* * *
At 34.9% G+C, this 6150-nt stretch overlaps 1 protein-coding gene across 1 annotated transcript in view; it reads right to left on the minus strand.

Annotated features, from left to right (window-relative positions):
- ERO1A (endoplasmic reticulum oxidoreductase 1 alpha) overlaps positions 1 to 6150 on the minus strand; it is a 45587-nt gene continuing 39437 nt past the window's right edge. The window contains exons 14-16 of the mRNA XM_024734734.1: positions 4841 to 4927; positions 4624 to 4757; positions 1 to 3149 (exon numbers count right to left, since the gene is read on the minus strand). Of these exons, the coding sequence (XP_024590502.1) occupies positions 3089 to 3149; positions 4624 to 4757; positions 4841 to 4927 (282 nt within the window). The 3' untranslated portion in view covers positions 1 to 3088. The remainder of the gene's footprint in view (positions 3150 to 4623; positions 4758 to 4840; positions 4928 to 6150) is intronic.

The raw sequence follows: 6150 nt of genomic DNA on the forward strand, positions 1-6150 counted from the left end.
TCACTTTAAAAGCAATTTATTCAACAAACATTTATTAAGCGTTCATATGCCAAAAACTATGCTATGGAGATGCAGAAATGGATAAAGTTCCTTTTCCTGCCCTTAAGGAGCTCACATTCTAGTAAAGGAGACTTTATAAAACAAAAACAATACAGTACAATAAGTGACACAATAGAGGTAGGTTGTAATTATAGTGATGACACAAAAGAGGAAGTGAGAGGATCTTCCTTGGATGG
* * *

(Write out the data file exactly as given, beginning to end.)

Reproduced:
At 34.9% G+C, this 6150-nt stretch overlaps 1 protein-coding gene across 1 annotated transcript in view; it reads right to left on the minus strand.

Annotated features, from left to right (window-relative positions):
- ERO1A (endoplasmic reticulum oxidoreductase 1 alpha) overlaps positions 1 to 6150 on the minus strand; it is a 45587-nt gene continuing 39437 nt past the window's right edge. The window contains exons 14-16 of the mRNA XM_024734734.1: positions 4841 to 4927; positions 4624 to 4757; positions 1 to 3149 (exon numbers count right to left, since the gene is read on the minus strand). Of these exons, the coding sequence (XP_024590502.1) occupies positions 3089 to 3149; positions 4624 to 4757; positions 4841 to 4927 (282 nt within the window). The 3' untranslated portion in view covers positions 1 to 3088. The remainder of the gene's footprint in view (positions 3150 to 4623; positions 4758 to 4840; positions 4928 to 6150) is intronic.

The raw sequence follows: 6150 nt of genomic DNA on the forward strand, positions 1-6150 counted from the left end.
TCACTTTAAAAGCAATTTATTCAACAAACATTTATTAAGCGTTCATATGCCAAAAACTATGCTATGGAGATGCAGAAATGGATAAAGTTCCTTTTCCTGCCCTTAAGGAGCTCACATTCTAGTAAAGGAGACTTTATAAAACAAAAACAATACAGTACAATAAGTGACACAATAGAGGTAGGTTGTAATTATAGTGATGACACAAAAGAGGAAGTGAGAGGATCTTCCTTGGATGG